Then the members of the Bat-Family then fought over who would succeed as the next Batman. In the end, Dick Grayson becomes the new Batman. Which, if you ask me, after all the years he was forced to run around in a green speedo, he kind of earned the job.

But it turns out Batman wasn’t dead at all, he was really shifting through time. Because reasons.

"Pilgrim Batman" was something fans wanted to see apparently.

So even though he was left as a charred skeleton, Batman somehow ends up living through the ages because — ah, I don’t know, gremlins? Let’s go with gremlins — anyway, eventually, the heroes find out Bruce is still alive and bring him back to the present.

Not only does Bruce Wayne take back the mantle of Batman, but he also decides to franchise out and forms Batman Incorporated.

Reign On My Parade

Probably the most egregious instance of a death turn around was back in the dread 90’s, when comic books were horrible but we bought them anyway. We’ve talked about it before. DC Comics famously killed off Superman in the cleverly titled Death of Superman. Superman was apparently beaten to death by Doomsday.

No sooner is Superman apparently dead that four successors appeared: a clone (uck), a guy in a suit of armor, an evil energy being posing as Superman, and an evil genius disguised as a cyborg Superman.

Never again has so much effort been put into drawing something fans cared so little about.

As it turned out, Superman wasn’t killed enough because his soul was still lurking around his body and once his body was brought to the Fortress of Solitude its advanced technology revived him. After some time watching his successors screw up the job he was really good at, Superman returned, exposed the bad guys and well, didn’t need a successor after all.

"The Convalescence of Superman" would have been more accurate.

Don’t Worry, We Have a Spare

Whereas Marvel Comics has a long running history, DC Comics is big on reboots. Why bother with years of continuity and a lush history when you can just hit the reset button and present a version of the characters in a modern setting?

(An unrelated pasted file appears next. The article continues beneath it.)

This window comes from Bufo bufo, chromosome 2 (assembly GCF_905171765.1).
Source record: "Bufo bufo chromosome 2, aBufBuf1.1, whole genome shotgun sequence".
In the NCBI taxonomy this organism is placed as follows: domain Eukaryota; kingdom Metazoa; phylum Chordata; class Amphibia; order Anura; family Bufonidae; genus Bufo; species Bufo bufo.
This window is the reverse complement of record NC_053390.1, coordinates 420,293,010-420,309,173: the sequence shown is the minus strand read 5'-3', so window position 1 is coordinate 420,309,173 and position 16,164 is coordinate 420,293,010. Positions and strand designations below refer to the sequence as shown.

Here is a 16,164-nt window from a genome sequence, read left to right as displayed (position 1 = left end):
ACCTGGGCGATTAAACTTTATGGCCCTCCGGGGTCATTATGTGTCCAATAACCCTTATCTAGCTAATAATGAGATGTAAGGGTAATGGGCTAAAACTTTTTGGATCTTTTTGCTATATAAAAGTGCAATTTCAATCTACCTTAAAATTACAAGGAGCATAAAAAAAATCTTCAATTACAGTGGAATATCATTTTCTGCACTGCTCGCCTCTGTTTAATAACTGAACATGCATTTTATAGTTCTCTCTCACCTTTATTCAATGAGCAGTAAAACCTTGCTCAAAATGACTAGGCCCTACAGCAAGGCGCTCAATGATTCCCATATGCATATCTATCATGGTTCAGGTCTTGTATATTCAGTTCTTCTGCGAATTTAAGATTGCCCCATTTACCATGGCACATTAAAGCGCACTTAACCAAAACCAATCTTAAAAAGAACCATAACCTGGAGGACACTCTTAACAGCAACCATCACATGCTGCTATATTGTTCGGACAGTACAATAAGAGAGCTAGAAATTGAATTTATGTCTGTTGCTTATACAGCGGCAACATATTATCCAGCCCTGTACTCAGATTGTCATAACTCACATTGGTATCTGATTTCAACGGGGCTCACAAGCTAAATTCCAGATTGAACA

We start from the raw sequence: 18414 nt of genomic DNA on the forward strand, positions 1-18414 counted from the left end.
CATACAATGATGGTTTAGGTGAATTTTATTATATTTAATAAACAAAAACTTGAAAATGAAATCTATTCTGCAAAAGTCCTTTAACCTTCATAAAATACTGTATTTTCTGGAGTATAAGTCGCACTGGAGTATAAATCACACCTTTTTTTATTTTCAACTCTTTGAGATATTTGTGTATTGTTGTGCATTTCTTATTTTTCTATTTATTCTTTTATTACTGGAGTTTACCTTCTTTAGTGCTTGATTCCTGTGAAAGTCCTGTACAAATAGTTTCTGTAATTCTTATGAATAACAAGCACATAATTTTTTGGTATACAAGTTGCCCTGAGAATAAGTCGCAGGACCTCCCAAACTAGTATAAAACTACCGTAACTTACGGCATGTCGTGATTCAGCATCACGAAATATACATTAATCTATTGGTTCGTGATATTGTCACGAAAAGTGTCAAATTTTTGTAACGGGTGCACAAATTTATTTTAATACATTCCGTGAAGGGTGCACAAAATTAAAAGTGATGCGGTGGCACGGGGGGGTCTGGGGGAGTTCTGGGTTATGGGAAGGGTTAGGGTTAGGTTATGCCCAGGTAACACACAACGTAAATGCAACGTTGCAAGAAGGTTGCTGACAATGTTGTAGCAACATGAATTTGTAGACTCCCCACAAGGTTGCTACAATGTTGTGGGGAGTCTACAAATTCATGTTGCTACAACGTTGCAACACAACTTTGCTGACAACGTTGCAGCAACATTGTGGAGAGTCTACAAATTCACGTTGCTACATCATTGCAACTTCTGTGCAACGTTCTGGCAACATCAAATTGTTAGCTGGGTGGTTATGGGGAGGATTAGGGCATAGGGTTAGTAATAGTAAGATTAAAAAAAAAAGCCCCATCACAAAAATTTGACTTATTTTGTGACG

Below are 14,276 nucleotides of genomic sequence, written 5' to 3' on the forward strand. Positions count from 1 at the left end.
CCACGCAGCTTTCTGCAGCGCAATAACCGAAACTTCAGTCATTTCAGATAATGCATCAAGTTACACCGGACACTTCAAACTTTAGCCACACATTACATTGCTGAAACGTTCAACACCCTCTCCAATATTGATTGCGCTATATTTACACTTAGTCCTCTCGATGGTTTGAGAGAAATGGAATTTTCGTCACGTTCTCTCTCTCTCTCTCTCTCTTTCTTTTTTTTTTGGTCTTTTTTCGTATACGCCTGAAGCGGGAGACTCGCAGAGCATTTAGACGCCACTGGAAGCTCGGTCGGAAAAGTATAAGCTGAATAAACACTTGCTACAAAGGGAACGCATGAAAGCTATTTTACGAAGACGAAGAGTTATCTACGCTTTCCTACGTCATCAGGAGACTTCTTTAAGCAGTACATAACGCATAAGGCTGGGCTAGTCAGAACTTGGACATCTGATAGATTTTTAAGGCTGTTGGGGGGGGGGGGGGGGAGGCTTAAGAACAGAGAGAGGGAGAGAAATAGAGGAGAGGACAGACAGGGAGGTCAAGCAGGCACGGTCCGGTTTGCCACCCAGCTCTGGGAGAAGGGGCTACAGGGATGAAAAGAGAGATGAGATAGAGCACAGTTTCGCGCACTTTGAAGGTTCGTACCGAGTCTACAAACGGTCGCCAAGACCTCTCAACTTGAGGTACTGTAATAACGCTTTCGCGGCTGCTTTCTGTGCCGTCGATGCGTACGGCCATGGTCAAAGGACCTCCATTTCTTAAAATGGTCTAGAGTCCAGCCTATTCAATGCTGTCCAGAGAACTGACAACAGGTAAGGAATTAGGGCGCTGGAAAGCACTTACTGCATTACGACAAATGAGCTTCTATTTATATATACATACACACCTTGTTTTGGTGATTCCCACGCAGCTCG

These usually result in a big event with the word “Crisis” slapped on the title. If DC suffers from any kind of crisis, it’s indecision. Do they have a multiverse? Don’t they have a multiverse? Does the old multiverse matter? Does the new one matter? Oh how about the new one? It’s got a number attached to it. The number means nothing? Well um…

You’re a Corpse? Don’t Worry We’re a Corps.

When they revamped the Green Lantern and introduced Hal Jordan in the 1960s, they revealed that he was part of an intergalactic Green Lantern Corps. The Corps was an army of protectors of the universe that fought space crime with magic rings.

Over the years Hal has had a number of successors, John Stewart, Guy Gardner, and Kyle Rayner. So when Hal went crazy and later died while possessed by the Parallax, the position was filled immediately.

Hal’s death was pretty convenient because they also needed a new Spectre and wouldn’t you know it, Hal fit the bill.

Even in death, a super-hero isn’t out of a job when he dies it seems. Also apparently there’s no attrition in the DCU, and retirement isn’t an option. Your golden parachute is actually a  cape.

Poo-Poo On You New 52